The Wikileaks e-mail also includes a link to an Excel spreadsheet purported to contain all the donors' names, addresses, employers, and the last four digits and CSC security codes on their credit cards.

Coleman spokesman Cullen Sheehan told The Hill that they had contacted federal authorities at the time, and after reviewing the site logs they did not believe that any unauthorized party had downloaded private information. However, he is nevertheless urging some serious precautions -- encouraging supporters who may have donated to cancel their credit cards.

"Let me be very clear: At this point, we don't know if last evening's e-mail is a political dirty trick or what the objective is of the person who sent the e-mail," said Sheehan. "What we do know, however, is that there is a strong likelihood that these individuals have found a way to breach private and confidential information."

Neel Kashkari, the Bush administration holdover who remains assistant Treasury Secretary for financial stability, just told Rep. Dennis Kucinich's (D-OH) House oversight subcommittee that the department does "get calls" from members of Congress as well as governors seeking to weigh in on which banks get bailout money from the government.

Kashkari's admission came in response to Rep. Darrell Issa (R-CA), who asked him about a recent report that House Financial Services Committee Chairman Barney Frank (D-MA) and Ohio lawmakers interceded with Treasury to help win aid for their home-state banks.

"It's important for us to get feedback" from politicians on their local businesses, Kashkari said. But he underscored that a process has been put in place to ensure that political concerns don't influence the disbursement of bailout money, adding: "I feel confident that there is no undue influence at Treasury ... I'm concerned that these stories are out there because they undermine confidence."

From TPMmuckraker to the U.S. Senate. Kind of.

Remember our story from last month about how a Bank of America estates rep tried to guilt-trip the son of a deceased card-holder into paying his mother's credit-card balance, though he was under no obligation to do so?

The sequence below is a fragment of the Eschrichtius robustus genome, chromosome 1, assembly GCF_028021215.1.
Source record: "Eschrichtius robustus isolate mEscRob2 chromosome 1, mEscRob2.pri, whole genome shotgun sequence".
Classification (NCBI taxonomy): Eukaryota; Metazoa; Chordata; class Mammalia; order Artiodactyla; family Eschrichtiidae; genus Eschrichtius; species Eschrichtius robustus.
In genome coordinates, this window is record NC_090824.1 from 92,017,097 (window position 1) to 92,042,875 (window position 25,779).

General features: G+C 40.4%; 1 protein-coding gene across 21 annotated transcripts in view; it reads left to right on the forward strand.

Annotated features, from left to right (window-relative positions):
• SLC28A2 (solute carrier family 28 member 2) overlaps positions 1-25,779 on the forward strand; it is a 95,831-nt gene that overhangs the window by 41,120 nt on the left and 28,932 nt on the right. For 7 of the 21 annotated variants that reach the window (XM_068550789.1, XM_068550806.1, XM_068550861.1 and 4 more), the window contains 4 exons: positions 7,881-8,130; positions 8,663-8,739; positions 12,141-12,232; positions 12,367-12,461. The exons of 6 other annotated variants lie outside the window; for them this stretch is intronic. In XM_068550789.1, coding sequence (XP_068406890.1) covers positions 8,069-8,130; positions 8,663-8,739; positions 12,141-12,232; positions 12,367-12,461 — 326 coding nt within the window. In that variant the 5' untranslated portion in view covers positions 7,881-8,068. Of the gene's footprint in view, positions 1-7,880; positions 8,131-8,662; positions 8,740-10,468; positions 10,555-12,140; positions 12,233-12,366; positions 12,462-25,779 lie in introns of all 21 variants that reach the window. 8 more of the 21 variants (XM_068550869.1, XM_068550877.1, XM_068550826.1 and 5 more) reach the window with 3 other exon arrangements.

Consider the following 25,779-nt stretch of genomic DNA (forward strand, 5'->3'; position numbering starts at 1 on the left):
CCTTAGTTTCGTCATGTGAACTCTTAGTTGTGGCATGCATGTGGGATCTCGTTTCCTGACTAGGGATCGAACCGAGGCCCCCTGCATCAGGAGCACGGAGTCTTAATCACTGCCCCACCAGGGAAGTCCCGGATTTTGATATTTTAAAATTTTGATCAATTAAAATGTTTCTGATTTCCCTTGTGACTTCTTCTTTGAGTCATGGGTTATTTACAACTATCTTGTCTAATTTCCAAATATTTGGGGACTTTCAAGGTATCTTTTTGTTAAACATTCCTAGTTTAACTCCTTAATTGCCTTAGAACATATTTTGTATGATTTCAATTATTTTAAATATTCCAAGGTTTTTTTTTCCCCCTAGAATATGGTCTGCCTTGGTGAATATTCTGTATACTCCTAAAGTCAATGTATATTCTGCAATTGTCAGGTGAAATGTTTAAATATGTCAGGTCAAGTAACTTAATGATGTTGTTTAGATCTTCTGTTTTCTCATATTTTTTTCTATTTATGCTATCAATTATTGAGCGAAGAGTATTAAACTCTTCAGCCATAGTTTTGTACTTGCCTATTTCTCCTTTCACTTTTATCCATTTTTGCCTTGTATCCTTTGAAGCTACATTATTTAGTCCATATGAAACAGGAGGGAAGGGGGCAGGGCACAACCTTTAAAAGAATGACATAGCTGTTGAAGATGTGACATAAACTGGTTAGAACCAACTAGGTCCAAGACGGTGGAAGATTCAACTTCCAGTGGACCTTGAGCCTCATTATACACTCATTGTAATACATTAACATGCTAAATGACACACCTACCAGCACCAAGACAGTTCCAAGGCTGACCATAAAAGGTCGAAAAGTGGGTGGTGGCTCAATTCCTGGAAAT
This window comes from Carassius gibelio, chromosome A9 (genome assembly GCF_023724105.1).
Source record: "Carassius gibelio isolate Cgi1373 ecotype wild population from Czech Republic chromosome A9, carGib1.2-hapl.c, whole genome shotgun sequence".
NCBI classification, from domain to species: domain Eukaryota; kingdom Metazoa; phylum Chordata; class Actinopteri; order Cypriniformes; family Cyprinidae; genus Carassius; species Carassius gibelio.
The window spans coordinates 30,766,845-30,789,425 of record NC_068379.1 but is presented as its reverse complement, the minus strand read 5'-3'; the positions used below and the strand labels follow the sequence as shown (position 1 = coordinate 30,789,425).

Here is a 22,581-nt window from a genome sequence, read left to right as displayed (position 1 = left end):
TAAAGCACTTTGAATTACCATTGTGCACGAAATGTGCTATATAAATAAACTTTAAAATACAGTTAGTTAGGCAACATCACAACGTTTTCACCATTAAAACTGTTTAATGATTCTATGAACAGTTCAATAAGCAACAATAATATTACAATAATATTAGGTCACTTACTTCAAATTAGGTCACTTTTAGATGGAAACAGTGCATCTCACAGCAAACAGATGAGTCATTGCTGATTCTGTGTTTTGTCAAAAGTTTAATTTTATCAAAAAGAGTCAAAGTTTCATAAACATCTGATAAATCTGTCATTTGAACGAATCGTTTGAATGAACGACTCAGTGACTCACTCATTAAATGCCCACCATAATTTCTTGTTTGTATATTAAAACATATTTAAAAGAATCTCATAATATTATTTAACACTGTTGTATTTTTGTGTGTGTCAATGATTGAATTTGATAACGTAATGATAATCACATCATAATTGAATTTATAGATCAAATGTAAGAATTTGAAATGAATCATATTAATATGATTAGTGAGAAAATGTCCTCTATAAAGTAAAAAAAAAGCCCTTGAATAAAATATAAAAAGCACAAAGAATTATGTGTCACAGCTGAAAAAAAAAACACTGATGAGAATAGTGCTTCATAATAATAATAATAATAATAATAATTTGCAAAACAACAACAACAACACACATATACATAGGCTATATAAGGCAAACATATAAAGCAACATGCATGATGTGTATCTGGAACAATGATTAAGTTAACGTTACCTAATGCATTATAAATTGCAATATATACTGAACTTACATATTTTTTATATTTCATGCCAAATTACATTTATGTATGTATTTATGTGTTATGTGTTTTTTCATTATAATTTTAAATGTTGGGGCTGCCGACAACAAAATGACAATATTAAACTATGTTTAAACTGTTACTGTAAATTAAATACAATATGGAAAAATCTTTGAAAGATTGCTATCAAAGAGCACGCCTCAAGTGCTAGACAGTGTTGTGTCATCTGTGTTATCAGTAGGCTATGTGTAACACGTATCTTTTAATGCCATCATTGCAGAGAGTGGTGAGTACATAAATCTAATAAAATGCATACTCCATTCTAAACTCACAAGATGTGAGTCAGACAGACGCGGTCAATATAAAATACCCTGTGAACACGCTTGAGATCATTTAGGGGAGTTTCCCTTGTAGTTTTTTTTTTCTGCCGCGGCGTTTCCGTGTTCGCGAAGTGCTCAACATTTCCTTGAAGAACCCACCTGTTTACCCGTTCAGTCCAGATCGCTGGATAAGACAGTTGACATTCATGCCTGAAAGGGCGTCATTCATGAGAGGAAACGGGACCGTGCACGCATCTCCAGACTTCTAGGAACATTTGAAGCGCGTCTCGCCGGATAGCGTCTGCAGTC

Well, as we noted last week, the New York Times seemed to like it -- following up with their own report on debt collecting firms that contract with the credit card companies to go after the relatives of deceased card-holders, many of whom don't understand that they're usually not obligated to pay the debt.

And now, according to a press release, Sen. Chuck Schumer (D-NY) has called on the Federal Trade Commission to investigate the "deceitful practice that preys on relatives who have no legal obligation to pay their deceased loved ones' bills."

The release says Schumer's call "came on the heels of a high-profile published report last week exposing this practice," -- a reference to the Times story, which appeared to be triggered, in turn, by our own story.

According to Schumer, the practice may already be illegal under existing law, since the Fair Debt Collection Practices Act "prevents the collection companies from contacting anyone other than the debtor about outstanding bills".

He suggests that, at the least, debt collectors should be required to tell the relatives that they aren't legally obligated to pay the debt at issue.

That seems like the least that could be done.

Schumer's full letter to the FTC follows after the jump ...

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This morning, Matt Lauer continued the meme by asking Council of Economic Advisers Chair Christina Romer whether the president had "bitten off more than he could chew." Romer responds here:

Most of the he's too-busy meme has been absurd. But the always-smart Bill Galston, over at The New Republic, raises a more nuanced proposition here.

Galston notes that, unlike FDR, Obama doesn't have the same clout in a more divided Congress and that FDR really did keep things focused on the economic emergency in his first months. Galston notes: